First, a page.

Shiny new coins will replace Seychelles’ rusted 10 rupees
The new 10 rupee coins were put into circulation from early December last year (Seychelles Nation)
(Seychelles News Agency) - New 10 rupee coins will soon be put into circulation to replace those currently being used, which have a tendency to rust, a top official of the Central Bank of Seychelles said earlier this week.
The head of the banking services in the Central Bank, Mike Tirant, said that 5 million pieces of coins with a new metal composition will be produced and circulated in the first three months of this year.
Made of nickel plated and nickel brass, the new coins are expected to be more resilient to the climate than the previous ones which although were nickel plated had brass plated steel.
The switch is being made after the Royal Mint in the UK reported that the rusted look seen on the 10 rupee coins already in circulation since December 2016 is caused by Seychelles’ climate and exposure to seawater.
Reports of the rusted 10 rupee coins began barely a month after they were put in circulation by the Central Bank of Seychelles to replace the 10 rupee notes. The damaged coins were sent to the UK for analysis.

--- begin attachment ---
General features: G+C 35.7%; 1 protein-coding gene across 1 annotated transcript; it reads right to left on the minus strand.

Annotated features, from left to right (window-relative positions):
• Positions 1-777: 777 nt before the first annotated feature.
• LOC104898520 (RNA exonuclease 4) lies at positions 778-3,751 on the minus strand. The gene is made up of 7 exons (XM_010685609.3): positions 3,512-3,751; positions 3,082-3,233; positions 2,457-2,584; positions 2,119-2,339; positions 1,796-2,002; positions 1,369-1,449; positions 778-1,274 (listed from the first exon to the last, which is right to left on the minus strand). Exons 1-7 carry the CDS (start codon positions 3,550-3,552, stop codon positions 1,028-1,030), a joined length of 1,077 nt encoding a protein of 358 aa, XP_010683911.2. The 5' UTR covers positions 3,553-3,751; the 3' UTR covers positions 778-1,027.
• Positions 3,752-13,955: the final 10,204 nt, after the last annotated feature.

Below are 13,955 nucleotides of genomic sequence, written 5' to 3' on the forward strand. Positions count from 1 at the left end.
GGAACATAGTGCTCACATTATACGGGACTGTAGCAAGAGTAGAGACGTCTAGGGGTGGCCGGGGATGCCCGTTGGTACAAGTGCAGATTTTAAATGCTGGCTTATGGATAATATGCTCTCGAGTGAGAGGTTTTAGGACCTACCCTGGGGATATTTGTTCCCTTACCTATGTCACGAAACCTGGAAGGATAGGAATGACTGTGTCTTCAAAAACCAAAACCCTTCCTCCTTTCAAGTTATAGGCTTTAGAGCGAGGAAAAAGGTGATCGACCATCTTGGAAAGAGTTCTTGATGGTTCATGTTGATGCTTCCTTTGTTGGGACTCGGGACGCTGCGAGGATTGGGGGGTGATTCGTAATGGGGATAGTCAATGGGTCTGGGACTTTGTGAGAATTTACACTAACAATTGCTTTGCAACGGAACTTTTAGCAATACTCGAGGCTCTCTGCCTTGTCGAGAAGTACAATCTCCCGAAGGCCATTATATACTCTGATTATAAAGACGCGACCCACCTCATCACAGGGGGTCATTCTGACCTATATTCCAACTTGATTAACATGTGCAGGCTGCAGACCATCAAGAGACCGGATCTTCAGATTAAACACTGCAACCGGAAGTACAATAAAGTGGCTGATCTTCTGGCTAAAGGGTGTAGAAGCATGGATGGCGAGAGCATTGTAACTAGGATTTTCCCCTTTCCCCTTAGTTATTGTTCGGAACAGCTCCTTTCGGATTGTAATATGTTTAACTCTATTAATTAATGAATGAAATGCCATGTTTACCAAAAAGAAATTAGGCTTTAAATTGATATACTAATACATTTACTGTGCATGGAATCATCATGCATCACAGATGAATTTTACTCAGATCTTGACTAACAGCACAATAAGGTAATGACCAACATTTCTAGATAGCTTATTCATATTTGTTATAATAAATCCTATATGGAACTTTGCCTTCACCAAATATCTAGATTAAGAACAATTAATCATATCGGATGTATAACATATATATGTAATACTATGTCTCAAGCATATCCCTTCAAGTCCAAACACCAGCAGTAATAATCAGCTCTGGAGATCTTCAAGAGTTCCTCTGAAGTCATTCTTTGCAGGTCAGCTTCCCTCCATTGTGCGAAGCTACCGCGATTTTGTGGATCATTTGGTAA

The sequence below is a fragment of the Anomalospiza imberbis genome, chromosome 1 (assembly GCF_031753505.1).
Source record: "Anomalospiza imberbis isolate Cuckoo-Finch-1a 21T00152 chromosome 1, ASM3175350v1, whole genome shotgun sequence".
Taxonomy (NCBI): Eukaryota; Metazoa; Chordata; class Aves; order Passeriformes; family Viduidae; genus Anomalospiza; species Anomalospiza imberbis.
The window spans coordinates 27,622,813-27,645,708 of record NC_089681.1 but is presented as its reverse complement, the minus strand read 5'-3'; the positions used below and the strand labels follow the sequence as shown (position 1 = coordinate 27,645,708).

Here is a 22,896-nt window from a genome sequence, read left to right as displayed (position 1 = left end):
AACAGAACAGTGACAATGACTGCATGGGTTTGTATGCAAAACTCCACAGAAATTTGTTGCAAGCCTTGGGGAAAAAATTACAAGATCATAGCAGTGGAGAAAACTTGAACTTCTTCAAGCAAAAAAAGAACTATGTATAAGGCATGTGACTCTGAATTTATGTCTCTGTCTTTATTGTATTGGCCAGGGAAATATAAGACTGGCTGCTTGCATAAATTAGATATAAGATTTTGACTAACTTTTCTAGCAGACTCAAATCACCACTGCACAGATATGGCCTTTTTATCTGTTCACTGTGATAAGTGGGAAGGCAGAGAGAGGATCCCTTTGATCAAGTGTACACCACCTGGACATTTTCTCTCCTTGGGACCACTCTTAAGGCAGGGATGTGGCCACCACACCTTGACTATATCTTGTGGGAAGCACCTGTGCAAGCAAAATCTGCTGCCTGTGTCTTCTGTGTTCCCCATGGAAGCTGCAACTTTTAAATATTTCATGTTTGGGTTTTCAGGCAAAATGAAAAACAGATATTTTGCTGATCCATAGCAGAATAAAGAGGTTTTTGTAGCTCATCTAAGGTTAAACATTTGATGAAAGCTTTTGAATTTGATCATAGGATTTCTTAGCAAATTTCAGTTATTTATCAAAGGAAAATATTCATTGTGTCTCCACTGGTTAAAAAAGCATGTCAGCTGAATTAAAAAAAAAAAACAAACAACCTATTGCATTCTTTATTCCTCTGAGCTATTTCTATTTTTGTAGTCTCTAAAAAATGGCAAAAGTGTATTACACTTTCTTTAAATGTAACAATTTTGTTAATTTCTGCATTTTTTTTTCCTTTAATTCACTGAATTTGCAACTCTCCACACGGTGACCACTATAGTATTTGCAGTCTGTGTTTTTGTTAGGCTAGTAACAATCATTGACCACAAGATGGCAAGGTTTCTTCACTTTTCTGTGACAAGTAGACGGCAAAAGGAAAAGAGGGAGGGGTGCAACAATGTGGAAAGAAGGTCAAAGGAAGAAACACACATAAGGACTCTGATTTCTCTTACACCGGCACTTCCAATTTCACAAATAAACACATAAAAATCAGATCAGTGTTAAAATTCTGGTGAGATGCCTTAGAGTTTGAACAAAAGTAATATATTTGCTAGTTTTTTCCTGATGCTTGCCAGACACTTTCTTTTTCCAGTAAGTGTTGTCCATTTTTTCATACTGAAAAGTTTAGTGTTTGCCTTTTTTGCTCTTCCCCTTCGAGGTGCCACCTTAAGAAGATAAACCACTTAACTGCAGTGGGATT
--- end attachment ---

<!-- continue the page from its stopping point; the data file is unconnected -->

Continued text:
Simon Lake, Director of Sales of the Royal Mint, said, “It appears that the climate in Seychelles and the way that the people use the coin exposes them to sea water which causes this explosion that looks like rust on the surface of the coin.”
He added that this is the first time that the Royal Mint -- a company that the Seychelles’ Central Bank has been working with since 1982 -- encountered such an issue after 150 years of service.
“As there are no visible differences between the two coins both batches will be circulate alongside each other and the 2016 coins will be gradually taken out of circulation through the normal process of daily withdrawals and deposits by the commercial banks,” added Tirant.
On the report of the coins falling apart, Tirant said, “Royal Mint has done some testing to see how much force is required to remove the inner and outer part of the coin.” Since it takes a lot of force to do that and as it cannot be done through normal wear and tear, Tirant added that it has to have been tempered with.
Tirant said that the handling of banknotes and coins in Seychelles, a group of 115 islands in the western Indian Ocean, has to be improved and people need to take more care with their money.